As the school took shape there were a number of influences that affected the direction it took: the children themselves were very clear that they wanted to become competent in basic literacy and computational skills; parents increasingly voiced their concerns that children should have some form of certification to enable them to move on to other schools. A significant development was the arrival of a particularly insightful Waldorf* teacher, who over the two years that she stayed, gave a certain framework to the way we were working and affirmed a way of learning and teaching where the arts became not an extra-curricular subject but an integral part of all learning across subjects. In that way a topic such as ‘Food’ or ‘Water’ could be approached in a holistic way to include language and math, environmental studies and science.
After some years there were more demands from parents as aspirations changed in the face of urbanization and exposure to the media. From the beginning the school had been a Kannada medium school with English and Hindi very much seen as secondary languages. Already by the 80s English was understood as a language of power and the means of achieving economic and social mobility. Therefore, in all justice, English should not be reserved for an already privileged class. At that time we resisted the idea of changing to an English medium school but in retrospect I think we would have done well to heed parents’ felt needs and could have, at least, explored more seriously the possibilities of a bilingual school whereby the children’s mother tongue was foundational but English became a language that children could feel comfortable and confident to use for multiple purposes.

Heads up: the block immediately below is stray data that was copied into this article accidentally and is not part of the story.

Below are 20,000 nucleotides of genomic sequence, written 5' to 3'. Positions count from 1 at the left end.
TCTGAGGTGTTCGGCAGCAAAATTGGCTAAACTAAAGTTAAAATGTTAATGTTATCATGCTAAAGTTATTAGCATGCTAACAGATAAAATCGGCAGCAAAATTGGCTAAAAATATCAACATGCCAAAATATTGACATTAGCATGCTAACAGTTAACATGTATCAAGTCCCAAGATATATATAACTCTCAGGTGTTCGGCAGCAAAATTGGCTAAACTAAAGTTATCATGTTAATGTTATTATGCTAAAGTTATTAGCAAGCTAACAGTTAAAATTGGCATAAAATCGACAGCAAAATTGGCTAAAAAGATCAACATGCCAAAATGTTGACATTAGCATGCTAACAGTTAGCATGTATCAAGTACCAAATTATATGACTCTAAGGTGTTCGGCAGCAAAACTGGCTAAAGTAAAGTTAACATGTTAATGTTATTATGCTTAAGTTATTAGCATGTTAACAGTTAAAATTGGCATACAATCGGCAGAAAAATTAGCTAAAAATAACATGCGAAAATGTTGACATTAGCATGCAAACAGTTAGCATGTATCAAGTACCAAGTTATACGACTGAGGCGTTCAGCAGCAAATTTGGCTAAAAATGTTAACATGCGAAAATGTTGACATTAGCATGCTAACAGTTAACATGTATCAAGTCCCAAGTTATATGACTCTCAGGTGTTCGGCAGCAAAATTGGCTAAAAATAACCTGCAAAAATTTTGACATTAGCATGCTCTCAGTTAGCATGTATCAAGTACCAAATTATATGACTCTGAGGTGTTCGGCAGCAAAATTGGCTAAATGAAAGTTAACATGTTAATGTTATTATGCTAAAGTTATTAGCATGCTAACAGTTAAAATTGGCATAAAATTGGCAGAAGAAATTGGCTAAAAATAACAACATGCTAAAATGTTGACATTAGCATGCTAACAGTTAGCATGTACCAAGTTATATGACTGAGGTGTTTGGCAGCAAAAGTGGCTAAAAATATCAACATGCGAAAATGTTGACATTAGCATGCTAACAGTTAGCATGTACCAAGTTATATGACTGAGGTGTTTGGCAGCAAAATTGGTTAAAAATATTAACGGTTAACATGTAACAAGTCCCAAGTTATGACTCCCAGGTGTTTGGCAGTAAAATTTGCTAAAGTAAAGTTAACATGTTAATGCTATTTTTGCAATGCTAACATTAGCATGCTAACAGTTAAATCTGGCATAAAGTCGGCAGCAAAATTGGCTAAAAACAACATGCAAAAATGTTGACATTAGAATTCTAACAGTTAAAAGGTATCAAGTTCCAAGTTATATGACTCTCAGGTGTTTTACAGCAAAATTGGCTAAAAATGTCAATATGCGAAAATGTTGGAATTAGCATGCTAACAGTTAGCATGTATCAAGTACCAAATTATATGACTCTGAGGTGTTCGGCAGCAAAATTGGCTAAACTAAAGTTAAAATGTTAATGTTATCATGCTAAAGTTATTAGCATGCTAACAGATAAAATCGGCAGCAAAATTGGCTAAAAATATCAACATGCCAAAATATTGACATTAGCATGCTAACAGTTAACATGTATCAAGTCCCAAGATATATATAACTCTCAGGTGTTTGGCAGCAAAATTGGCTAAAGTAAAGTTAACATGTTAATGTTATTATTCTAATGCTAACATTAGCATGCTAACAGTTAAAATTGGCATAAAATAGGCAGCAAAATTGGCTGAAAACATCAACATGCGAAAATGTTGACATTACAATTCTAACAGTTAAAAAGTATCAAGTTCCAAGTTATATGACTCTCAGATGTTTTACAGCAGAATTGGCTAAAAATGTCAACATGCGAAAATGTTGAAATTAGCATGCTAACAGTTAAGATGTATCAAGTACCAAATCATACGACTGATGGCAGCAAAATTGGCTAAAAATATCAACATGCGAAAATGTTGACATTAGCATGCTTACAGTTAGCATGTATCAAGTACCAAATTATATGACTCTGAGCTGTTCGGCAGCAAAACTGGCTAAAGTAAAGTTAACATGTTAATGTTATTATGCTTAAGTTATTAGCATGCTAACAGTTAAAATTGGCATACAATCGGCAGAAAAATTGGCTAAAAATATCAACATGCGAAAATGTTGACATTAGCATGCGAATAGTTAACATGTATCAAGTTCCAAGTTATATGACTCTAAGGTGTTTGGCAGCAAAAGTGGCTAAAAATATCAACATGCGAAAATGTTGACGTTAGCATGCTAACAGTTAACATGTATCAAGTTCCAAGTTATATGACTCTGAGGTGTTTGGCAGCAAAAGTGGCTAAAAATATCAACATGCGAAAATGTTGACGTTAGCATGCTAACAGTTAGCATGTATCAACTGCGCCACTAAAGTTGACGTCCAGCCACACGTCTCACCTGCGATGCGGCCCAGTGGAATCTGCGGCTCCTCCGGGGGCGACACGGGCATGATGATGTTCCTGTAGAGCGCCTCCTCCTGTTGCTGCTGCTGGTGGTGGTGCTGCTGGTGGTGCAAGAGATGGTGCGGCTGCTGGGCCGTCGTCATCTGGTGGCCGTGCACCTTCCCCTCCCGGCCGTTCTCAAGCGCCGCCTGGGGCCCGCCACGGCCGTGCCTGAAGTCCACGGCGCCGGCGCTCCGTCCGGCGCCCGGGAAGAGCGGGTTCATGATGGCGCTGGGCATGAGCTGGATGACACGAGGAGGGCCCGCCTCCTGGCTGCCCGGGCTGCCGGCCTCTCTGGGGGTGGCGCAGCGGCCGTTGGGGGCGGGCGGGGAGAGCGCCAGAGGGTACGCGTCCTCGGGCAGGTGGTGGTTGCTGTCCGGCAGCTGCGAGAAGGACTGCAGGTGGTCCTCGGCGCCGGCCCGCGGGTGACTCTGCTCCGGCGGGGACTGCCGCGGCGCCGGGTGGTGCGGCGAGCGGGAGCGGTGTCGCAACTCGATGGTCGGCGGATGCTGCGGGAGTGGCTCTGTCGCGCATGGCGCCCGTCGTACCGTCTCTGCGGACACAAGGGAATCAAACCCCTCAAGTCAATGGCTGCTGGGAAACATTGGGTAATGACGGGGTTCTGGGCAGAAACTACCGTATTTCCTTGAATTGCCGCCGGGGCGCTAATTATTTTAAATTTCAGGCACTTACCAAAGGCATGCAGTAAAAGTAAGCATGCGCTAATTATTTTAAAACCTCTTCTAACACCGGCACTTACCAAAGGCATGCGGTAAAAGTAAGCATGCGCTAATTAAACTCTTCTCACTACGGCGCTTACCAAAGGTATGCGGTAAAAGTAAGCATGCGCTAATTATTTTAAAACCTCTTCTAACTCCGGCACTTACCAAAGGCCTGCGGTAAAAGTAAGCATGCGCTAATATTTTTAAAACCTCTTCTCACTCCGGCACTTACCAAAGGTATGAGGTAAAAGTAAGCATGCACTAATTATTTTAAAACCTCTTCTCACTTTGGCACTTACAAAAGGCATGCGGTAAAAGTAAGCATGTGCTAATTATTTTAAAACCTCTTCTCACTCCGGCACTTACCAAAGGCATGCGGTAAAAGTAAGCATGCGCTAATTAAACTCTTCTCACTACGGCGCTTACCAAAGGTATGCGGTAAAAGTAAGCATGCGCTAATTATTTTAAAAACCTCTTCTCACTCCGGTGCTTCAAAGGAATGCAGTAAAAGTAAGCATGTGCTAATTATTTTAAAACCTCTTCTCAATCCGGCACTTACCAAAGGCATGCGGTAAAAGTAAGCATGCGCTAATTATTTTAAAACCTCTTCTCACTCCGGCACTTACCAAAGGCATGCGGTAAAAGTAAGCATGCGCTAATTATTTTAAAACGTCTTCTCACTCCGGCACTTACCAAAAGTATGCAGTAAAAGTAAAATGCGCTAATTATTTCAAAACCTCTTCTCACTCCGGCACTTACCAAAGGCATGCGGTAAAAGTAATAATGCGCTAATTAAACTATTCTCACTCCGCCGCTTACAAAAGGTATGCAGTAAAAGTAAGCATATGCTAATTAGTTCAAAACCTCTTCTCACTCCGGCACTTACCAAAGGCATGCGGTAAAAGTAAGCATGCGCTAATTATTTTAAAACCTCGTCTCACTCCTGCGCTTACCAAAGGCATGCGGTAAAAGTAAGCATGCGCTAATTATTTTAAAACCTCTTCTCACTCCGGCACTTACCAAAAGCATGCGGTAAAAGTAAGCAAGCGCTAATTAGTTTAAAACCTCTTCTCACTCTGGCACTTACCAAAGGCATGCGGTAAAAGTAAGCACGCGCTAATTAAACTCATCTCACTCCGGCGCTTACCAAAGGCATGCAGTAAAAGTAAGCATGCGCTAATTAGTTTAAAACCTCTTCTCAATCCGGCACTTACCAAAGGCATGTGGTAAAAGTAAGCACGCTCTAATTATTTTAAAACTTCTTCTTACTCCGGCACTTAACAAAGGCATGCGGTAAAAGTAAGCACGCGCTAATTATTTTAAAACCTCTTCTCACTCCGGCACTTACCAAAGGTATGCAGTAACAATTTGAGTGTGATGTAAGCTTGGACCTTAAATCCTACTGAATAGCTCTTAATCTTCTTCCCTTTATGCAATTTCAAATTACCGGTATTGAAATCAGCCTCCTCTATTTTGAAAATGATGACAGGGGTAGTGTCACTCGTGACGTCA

As the years passed we were very fortunate to have many visitors to the school who stayed for long or short periods and contributed in all sorts of ways from teaching woodwork to drama, from star gazing to screen printing. In the last few years before the school closed we had a regular volunteer who introduced the children to computers with all kinds of creative activities but also trained us all to participate in running (or walking as the case may be) if not marathons, longer distances. However, there was a vital core group of teachers who stayed and worked together for many years and sustained the school through many changes. There are so many good memories of celebrations, children’s responses to different challenges and teachers’ working sensitively and creatively to support children’s learning.
In any school there has to be an alignment of purpose between the school and the community that is served. As the village changed to become more like a suburb than a rural community, expectations of what a school should be changed quite dramatically, and inevitably there were some differences in priorities. There was little explicit confrontation but it gradually became clearer that parents’ expectations were not being met by a school that did not fit in with the status afforded by going to a convent school or a fee paying private English medium school.
There is a dilemma that an alternative school by its very nature critiques the dominant paradigm that often serves to perpetuate unjust systems and yet it obviously does not have a monopoly on deciding how “other people’s children” should be schooled. The difficult question is who is in a position to make choices and how are those choices being framed given the socio-political, environmental and economic constraints that are at work. A school is not meant to just “fit in” with norms that preserve the status quo and leave people and systems unchanged but needs to search for innovative ways to enable enquiry and explore multiple ‘ways of knowing’ about the world – past, present and to imagine possibilities for the future.